The controversial Betsy DeVos nomination survived a narrow, party-line vote in Senate committee Tuesday morning.
The Senate’s Health, Education, Labor and Pensions Committee approved President Trump’s education secretary nominee on a 12-11 vote.
Some clips from Tuesday morning:
From the Associated Press. Republicans Susan Collins of Maine and Lisa Murkowski of Alaska supported DeVos in committee, but aren’t saying whether they will support her nomination on the Senate floor.
From The Huffington Post. Ranking committee Democrat Patty Murray had asked for a postponement of Monday’s vote, to allow additional review of the Michigan billionaire’s financial dealings. That request was denied. “Sen. Murray does not believe that members of the committee have enough information about Ms. DeVos’ opaque finances, conflicts of interest, and other issues,” Murray spokesman Eli Zupnick said.
From Education Week. In one written response, DeVos said she will not try to pressure states to dump the Common Core standards, since federal law gives states jurisdiction over academic standards. Trump opposes Common Core.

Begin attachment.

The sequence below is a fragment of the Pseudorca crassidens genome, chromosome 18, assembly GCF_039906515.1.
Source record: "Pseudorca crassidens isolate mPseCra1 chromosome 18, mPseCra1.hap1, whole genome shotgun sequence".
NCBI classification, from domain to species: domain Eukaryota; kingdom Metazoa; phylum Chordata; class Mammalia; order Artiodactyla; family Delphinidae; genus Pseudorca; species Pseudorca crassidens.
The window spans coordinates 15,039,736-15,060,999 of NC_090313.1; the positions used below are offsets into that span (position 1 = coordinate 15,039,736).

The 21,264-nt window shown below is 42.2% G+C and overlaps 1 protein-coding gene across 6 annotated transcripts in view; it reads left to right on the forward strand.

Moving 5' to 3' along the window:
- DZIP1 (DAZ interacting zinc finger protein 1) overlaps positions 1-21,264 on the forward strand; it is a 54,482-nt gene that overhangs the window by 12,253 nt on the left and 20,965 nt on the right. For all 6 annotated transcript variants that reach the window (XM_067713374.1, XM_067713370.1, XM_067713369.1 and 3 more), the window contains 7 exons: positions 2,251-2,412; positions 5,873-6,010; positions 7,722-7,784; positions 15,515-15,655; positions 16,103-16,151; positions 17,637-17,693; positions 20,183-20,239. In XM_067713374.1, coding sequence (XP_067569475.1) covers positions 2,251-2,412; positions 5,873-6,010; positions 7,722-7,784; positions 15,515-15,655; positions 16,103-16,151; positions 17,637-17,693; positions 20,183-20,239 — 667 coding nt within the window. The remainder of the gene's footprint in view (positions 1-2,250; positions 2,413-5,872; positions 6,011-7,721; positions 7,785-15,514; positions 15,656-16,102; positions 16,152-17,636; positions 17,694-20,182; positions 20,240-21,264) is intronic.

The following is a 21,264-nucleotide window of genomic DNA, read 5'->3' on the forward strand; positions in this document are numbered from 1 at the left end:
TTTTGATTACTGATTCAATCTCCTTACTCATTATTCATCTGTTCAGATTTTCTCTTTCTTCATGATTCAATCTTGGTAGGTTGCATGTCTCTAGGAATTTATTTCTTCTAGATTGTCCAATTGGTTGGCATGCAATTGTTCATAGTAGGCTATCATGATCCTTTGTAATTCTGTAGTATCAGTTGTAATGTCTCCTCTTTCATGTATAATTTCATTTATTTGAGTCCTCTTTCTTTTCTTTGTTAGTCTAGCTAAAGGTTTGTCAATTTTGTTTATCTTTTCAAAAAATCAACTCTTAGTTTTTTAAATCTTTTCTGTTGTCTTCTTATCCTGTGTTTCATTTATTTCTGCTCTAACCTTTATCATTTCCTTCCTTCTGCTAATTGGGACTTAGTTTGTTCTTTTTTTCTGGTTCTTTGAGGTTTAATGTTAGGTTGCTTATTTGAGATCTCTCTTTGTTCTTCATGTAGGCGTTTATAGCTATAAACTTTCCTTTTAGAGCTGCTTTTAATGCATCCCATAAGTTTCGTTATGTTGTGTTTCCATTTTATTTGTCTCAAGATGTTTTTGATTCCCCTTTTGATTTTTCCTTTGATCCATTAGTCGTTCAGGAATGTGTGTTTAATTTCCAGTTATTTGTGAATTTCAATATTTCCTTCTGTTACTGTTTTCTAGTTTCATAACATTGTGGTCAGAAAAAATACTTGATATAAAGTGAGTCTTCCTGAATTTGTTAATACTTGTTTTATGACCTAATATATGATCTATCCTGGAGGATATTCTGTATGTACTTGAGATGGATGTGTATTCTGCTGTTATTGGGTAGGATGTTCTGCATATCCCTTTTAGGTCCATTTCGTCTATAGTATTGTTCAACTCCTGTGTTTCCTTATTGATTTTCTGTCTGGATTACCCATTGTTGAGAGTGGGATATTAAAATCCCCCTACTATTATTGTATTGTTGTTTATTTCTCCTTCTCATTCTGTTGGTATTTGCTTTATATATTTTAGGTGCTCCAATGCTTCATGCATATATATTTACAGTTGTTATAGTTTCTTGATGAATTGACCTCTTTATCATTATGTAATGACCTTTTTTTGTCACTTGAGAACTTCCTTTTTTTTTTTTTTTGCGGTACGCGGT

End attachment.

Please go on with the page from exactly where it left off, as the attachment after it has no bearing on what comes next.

From The Washington Post. DeVos’ written responses appears to use words and phrases from other sources, without attribution. In one instance, DeVos uses language that mirrors an Obama administration civil rights official.
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From CNN. Democrats vowed to continue to press the case on the plagiarism charge. A White House official dismissed the allegation. “To level an accusation against her about these words included in responses to nearly 1,400 questions — 139 alone from the ranking member — is simply a desperate attempt to discredit Betsy DeVos, who will serve the Department of Education and our nation’s children with distinction if confirmed,” said Trump education adviser Rob Goad.
Tuesday’s vote was the latest chapter in what has become a bitter and partisan confirmation process.
DeVos — a longtime supporter of school vouchers and charter schools in her native Michigan — has galvanized supporters and opponents alike. Supporters say DeVos will be an effective advocate for the school choice movement; opponents question her commitment to public schools.
More reading: ‘She’s my party’s nominee.’ House Speaker Scott Bedke signs letter of support for DeVos.